Hélène Cixous appears, importantly, too, in this initial section as parenthetical basis to the poem “The Is Not That Is.”  In “The Laugh of the Medusa,” this important Algerian-born critic and novelist states, “Censor the body and you censor breath and speech at the same time. Write yourself. Your body must be heard.”  Her seminal essay “Coming to Writing” begins, “In the beginning, I adored. What I adored was human. Not persons; not totalities, not defined and named beings. But signs. Flashes of being that glanced off me, kindling me.” Lauterbach must find a kindred spirit in Cixous. As we saw in our brief reading of “Nothing To Say,” the body serves as locus for ever-igniting observation and re-observation. Because no narrative is begun or concluded, each phrase begins from immediacy, that is, from some bodily, perceptual, calling or inkling. This is not to see that Lauterbach’s poems are not intellectual; they are highly intellectual, but intellectual as music is intellectual, as Chopin for instance is, or as Mahler, in his songs, is.


There is more, much more, that one could elaborate — how “Realm of Ends” is a surprising poem of loss, “After Tourism” a reverie/love poem, and “Figures Move (Saint Petersburg)” an invention that sets the scene for section two of Or To Begin Again.


Section two is dedicated to a single poem: “Alice in the Wasteland,” a 30-page song whose musicality is ongoing and delicious and never devolves into complexity for complexity’s sake. Alice is a character in the poem; she begins by asking questions:


Why do shadows get longer? Alice asked no one in particular. It must
have to do with the angle of light, she answered herself, but this answer
did not make her feel confident. The question lingered anyway and
was added to by another. Does everyone know how to tell the difference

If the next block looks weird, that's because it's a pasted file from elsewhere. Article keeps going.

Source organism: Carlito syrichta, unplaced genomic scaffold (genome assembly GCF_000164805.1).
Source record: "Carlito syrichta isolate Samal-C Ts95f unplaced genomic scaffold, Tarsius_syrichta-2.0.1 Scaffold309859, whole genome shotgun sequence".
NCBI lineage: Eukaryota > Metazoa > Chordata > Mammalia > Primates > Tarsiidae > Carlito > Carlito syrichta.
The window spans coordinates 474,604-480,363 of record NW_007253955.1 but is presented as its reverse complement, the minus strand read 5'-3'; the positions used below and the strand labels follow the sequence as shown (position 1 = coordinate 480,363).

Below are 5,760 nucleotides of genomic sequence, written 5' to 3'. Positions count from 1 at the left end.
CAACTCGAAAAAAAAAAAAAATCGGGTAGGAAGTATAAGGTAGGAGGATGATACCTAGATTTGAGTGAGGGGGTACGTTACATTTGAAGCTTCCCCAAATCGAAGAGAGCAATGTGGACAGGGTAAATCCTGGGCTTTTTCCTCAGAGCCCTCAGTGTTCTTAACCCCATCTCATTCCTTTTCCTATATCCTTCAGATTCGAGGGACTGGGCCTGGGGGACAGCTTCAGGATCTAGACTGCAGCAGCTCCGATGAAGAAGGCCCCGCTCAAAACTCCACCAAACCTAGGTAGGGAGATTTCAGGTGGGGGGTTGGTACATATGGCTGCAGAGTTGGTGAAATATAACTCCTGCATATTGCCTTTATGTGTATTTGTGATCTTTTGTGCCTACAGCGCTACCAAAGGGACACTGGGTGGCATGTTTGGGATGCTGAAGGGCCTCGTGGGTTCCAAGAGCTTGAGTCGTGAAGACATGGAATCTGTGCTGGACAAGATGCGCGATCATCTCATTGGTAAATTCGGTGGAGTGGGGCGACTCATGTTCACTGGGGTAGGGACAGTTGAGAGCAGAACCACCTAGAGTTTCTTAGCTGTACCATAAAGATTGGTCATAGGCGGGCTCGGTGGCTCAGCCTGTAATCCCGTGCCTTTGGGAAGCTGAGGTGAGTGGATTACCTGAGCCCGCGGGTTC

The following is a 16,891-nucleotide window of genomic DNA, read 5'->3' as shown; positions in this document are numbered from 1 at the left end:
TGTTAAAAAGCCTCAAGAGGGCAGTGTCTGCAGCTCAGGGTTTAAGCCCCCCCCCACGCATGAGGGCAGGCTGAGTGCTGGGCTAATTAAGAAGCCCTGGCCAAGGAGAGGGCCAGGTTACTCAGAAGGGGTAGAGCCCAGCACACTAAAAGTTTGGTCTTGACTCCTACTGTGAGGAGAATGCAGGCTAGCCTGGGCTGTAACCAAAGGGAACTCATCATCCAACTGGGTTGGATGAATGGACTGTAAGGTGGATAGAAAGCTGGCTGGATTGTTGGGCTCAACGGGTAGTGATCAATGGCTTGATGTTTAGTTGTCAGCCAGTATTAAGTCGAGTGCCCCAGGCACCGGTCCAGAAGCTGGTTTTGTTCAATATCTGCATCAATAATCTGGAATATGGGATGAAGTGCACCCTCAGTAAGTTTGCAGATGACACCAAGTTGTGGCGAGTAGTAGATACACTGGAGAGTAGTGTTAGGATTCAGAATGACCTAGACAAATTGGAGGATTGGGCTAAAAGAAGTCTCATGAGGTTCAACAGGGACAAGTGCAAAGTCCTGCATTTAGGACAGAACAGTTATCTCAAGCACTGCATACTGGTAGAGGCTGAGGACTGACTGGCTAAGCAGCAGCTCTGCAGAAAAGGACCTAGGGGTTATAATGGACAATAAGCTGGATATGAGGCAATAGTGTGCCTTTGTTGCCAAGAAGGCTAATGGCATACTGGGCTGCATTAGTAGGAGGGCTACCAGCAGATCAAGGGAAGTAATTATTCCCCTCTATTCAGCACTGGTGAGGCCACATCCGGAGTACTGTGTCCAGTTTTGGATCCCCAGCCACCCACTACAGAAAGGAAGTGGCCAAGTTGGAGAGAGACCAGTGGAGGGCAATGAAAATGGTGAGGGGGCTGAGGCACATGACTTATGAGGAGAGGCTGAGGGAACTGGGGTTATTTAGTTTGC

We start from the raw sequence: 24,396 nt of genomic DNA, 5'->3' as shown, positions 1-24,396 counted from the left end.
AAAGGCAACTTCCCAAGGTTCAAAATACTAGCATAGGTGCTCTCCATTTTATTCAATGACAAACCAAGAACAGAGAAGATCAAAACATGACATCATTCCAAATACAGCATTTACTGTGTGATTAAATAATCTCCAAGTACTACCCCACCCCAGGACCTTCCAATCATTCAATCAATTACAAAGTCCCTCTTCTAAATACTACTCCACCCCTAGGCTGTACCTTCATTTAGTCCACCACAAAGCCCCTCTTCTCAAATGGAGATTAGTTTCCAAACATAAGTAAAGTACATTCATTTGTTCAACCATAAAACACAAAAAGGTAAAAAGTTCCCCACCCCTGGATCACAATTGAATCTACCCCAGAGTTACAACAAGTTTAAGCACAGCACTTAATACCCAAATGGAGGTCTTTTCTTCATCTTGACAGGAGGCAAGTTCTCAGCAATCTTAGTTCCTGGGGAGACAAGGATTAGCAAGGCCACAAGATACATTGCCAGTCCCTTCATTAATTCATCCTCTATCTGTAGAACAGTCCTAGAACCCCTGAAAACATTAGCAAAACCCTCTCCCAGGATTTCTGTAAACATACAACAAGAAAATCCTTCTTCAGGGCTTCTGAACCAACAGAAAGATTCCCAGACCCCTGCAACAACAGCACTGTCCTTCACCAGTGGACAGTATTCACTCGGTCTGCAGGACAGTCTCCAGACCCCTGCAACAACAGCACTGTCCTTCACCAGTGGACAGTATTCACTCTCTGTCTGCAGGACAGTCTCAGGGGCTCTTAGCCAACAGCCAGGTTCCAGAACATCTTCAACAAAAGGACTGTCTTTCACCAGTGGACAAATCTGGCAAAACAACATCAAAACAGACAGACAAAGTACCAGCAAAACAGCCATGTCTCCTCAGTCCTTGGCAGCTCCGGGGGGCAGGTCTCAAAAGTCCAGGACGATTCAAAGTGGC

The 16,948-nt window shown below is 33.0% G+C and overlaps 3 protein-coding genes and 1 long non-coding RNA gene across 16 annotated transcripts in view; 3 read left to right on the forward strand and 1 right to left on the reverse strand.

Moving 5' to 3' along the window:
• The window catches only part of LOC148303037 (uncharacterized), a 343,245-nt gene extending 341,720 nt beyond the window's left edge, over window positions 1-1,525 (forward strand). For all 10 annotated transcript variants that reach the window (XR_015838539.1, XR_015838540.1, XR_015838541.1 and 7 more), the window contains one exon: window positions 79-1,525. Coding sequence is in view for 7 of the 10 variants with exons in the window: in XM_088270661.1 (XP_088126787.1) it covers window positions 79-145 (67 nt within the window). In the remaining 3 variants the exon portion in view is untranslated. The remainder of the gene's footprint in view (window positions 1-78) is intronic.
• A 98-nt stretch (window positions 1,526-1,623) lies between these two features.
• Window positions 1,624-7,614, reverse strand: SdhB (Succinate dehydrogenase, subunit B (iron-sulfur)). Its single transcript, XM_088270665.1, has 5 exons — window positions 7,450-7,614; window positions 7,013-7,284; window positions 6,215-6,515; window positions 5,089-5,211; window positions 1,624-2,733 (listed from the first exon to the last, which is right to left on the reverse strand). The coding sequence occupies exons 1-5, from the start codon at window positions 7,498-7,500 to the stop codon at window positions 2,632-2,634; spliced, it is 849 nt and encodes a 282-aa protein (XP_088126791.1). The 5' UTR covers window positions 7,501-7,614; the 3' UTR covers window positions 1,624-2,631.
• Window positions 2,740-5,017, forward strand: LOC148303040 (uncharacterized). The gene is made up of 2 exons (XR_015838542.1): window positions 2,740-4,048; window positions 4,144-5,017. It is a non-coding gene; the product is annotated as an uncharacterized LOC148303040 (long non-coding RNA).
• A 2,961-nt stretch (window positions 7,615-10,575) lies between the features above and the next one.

between a shadow and a thing?


A Voice answers her, and they begin a somewhat petulant dialogue, something similar to the kinds of discussion in Alice in Wonderland. Alice begins to read The Wasteland:


April is the cruellest month . . .
She stopped and considered what an odd observation this was. Alice had thought a
lot about the idea that
some things happen because someone intended them to happen, while
other things happen seemingly free from anyone’s volition at all.
She continued to read, hoping to find out why April is cruel.


It seems clear that reading more won’t help Alice find out, that reading itself is cruel if it pretends to give explanations. “Alice began to read again, but the words came out/confused and intermittent. Her mind interfered.”  Because of the mind’s influence, the conscious mind attempting to control the situation, the meanings become discombobulated. This is immediately followed by the following stanza:


with dried
without pictures or conversations take the laundry in
over the Starnbergersee
what is that?
shower of rain     for the hot day     the pleasure of making
water the roses
in the colonnade  in sunlight I have never seen a colonnade
of getting up       with pink
I hate pink
into the Hofgarten.


There is more: lyricism, heartbreak, despair. Finally, there is Language, with a capital L, and words: “Following her, an incomprehensible jargon of something found in the jumble sale of /Language.”  “I am only words.”